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Carrying on the Legacy of a Trailblazer



Sheryll Poe, Profile Picture, 175x175

Sheryll Poe


Jenell Ross is proud to tell the story of how her father, Bob Ross, attended the first General Motors Minority Dealer Development Academy in 1972 before buying his first dealership, a Buick-International Harvester-Opel dealership in Richmond, Ind. in 1974.

When Bob Ross bought the Ohio dealership that would eventually bear his name, it became the first African American owned Mercedes-Benz dealer in the world. Meanwhile, Jenell Ross is the only second-generation African American female auto dealer in the U.S.

Ross took over day-to-day operations of the dealership at 27 years old after her father passed away while her mother, Norma J., became president. “To be able to follow in his footsteps, as well as to work after he passed with my mother as the president – not too often do you have that opportunity to work with both parents in your own family business.”

Ross, who was named one of 2020’s 100 Leading Women in the North American Auto Industry by Automotive News, feels a responsibility to carry on the legacy of both her mother and father, both in the industry and within the local community they contributed so much to. Towards that end, she is working with the local community college to facilitate a program to create a talent pipeline for the auto industry. “The goal of that is to allow someone to gain accreditation from their school as well as gain experience on what it is to be involved in a dealership,” Ross explained.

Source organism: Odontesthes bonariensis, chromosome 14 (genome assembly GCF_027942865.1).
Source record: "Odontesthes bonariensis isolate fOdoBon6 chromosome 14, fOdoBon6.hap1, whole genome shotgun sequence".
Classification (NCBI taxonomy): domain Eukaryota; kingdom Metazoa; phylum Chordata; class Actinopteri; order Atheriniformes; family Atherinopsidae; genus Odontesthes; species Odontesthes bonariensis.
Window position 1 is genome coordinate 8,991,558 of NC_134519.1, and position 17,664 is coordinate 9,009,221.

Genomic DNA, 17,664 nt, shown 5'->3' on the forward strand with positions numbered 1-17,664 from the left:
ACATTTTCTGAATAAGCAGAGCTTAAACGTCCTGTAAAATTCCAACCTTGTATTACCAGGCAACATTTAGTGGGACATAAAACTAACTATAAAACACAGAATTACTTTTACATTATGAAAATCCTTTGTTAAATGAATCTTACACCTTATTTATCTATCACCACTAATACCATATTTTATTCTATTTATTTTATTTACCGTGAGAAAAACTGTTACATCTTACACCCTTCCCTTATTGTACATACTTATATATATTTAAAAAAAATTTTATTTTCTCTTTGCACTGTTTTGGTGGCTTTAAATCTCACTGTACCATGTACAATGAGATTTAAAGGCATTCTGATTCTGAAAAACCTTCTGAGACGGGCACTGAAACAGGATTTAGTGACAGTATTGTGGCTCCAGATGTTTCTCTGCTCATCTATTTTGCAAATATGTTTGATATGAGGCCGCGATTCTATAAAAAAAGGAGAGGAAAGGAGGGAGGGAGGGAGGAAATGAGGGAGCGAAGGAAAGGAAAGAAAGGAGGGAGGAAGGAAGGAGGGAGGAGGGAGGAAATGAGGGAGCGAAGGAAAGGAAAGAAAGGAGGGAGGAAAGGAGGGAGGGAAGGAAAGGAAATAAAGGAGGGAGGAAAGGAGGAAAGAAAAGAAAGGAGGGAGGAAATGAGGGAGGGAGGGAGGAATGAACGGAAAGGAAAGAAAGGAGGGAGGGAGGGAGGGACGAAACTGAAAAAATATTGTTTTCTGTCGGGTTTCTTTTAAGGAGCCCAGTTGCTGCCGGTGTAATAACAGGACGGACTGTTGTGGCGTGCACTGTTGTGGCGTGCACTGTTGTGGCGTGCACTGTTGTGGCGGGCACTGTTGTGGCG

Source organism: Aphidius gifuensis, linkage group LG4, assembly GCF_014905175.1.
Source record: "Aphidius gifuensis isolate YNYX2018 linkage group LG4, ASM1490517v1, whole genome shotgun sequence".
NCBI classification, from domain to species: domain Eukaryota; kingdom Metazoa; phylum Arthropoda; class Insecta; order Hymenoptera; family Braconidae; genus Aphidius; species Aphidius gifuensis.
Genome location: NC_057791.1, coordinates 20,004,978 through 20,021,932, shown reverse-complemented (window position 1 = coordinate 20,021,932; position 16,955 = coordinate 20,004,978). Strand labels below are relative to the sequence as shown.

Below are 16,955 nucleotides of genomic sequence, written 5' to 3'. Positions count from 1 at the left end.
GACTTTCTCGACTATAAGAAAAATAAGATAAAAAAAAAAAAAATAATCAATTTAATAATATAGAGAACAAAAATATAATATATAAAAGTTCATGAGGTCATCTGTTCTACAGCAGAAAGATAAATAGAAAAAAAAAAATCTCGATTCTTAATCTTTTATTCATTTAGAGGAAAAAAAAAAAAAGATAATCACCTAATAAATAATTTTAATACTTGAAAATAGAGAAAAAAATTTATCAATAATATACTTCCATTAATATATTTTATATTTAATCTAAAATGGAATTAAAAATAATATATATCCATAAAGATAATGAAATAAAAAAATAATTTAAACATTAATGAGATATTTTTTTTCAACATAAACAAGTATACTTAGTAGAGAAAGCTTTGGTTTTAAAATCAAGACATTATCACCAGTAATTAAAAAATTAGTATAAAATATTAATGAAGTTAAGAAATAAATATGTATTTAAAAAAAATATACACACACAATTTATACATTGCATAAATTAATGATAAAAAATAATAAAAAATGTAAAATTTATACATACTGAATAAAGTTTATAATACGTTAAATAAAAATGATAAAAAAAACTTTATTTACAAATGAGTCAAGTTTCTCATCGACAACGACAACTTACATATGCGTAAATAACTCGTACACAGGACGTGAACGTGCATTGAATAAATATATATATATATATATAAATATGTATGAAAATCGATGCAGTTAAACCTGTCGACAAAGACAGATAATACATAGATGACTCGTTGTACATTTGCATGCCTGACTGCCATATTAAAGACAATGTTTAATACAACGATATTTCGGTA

Building more minority representation at all levels of the dealership is something that Ross does not take lightly, and anyone who is interested in learning about the business always has an open door at Bob Ross Auto Group. “I feel that that’s part of our responsibility as well, to continue to open up our doors so others can see why we are passionate about what we do and why they should get involved in the retail side of the business,” Ross said.